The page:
Here's an interesting articlefrom the front page of today's Times on the persistence of LiberationTheology. This persistence should come as no surprise. As the articlesays, in the years since Cardinal Ratzinger began his (let's say)"encounter" with liberation theology, "the social and economic ills themovement highlighted have worsened."
The simple fact is that Liberation Theology will not and cannot diebecause it represents the legitimate aspirations of the poor (in LatinAmerica and elsewhere) and because the message of liberation(spiritual, but also political and economic) is too deeply embedded inthe Bible to ignore. This theology will either persist within theChurch, on the margins of the Church, or (if need be) outside theChurch.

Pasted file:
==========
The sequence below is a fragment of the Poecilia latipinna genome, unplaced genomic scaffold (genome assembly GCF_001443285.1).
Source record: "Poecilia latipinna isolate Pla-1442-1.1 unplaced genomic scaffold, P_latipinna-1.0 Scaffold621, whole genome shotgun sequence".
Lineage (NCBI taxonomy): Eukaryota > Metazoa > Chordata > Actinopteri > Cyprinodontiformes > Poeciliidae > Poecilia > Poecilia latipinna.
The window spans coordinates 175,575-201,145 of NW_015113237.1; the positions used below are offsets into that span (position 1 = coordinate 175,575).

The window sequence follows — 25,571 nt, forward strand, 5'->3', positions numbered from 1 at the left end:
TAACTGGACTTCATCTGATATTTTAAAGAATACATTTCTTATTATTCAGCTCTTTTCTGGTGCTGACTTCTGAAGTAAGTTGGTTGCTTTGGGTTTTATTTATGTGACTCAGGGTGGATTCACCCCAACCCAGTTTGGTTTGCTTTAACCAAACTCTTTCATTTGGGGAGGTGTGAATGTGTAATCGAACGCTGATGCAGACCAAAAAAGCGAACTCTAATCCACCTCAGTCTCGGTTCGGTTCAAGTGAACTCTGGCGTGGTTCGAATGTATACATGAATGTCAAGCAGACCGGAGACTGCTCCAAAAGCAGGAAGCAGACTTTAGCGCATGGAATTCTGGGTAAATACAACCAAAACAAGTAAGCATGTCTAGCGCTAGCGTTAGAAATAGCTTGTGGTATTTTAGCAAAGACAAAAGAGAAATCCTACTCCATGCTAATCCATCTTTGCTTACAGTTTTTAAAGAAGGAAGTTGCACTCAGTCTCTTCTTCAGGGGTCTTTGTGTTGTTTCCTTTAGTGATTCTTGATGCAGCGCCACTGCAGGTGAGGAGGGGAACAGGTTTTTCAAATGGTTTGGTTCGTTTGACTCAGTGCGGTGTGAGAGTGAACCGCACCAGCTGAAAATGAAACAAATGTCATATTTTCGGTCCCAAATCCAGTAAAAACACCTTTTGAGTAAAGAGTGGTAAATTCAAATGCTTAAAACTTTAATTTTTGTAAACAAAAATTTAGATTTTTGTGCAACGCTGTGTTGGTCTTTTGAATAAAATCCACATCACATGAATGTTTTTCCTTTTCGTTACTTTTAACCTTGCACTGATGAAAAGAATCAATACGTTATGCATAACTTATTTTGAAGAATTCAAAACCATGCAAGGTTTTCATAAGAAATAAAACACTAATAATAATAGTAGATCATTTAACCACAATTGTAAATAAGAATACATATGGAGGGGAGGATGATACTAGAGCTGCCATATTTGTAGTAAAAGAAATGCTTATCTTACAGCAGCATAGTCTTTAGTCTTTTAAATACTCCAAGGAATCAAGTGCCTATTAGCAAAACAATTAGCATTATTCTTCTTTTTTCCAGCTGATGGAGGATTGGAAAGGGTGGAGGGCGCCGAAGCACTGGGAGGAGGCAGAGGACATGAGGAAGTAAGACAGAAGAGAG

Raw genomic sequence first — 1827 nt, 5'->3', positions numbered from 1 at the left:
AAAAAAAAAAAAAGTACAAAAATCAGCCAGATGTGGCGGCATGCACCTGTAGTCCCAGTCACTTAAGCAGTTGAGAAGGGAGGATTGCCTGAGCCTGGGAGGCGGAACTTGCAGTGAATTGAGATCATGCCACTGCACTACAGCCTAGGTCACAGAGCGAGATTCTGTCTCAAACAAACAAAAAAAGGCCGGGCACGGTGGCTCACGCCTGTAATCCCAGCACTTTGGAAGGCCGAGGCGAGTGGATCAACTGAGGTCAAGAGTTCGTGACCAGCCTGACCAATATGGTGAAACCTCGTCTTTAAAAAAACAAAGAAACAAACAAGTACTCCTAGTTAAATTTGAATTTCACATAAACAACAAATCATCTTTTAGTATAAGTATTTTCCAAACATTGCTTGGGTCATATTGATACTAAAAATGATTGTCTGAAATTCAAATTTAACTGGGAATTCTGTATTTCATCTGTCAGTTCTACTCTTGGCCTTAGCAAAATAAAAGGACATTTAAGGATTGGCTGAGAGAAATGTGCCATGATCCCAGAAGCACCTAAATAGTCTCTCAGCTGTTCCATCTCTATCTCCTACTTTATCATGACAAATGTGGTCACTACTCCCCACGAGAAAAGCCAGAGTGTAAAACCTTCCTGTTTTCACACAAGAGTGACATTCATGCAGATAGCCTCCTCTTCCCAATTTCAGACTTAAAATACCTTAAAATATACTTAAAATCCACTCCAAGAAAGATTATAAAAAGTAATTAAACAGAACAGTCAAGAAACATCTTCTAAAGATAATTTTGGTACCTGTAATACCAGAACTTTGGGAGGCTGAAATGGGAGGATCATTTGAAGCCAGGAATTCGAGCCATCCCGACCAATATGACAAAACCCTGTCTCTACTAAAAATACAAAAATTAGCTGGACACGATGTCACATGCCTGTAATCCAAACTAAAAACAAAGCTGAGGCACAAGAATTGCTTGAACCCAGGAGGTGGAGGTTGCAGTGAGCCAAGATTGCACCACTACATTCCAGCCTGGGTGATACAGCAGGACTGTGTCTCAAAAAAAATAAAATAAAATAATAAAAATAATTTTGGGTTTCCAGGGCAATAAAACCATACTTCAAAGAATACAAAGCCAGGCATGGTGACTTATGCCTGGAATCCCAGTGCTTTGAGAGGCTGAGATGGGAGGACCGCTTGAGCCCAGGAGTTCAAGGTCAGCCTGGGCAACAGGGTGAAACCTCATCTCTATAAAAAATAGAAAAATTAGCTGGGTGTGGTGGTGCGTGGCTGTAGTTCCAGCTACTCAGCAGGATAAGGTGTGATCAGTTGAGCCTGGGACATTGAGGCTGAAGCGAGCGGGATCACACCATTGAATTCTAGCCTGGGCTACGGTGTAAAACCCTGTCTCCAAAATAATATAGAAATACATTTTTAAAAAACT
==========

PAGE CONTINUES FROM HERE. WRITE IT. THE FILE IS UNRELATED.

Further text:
Obviously, Liberation Theology's social science has changed over theyears. No more Marxist analysis. This is obviously a good thing, butI don't think jettisoning Marxist frameworks fundamentally changes thesubstance or significance of Liberation Theology. Marxism was never reallyessential to Liberation Theology, conservative critics notwithstanding. Liberation Theology is fundamentally a methodology: doing theology in light ofconcrete work with and on behalf of the poor. As long as theologianscontinue to engage in this reflection in light of liberating praxis,they will continue to produce theology that challenges the prioritiesof the institutional Church, which is committed to (and organizedaround) a fundamentally different model. This will inevitably lead totension, and at times even conflict. But this tension can be apositive thing, and, at the end of the day, I think there's room forboth models.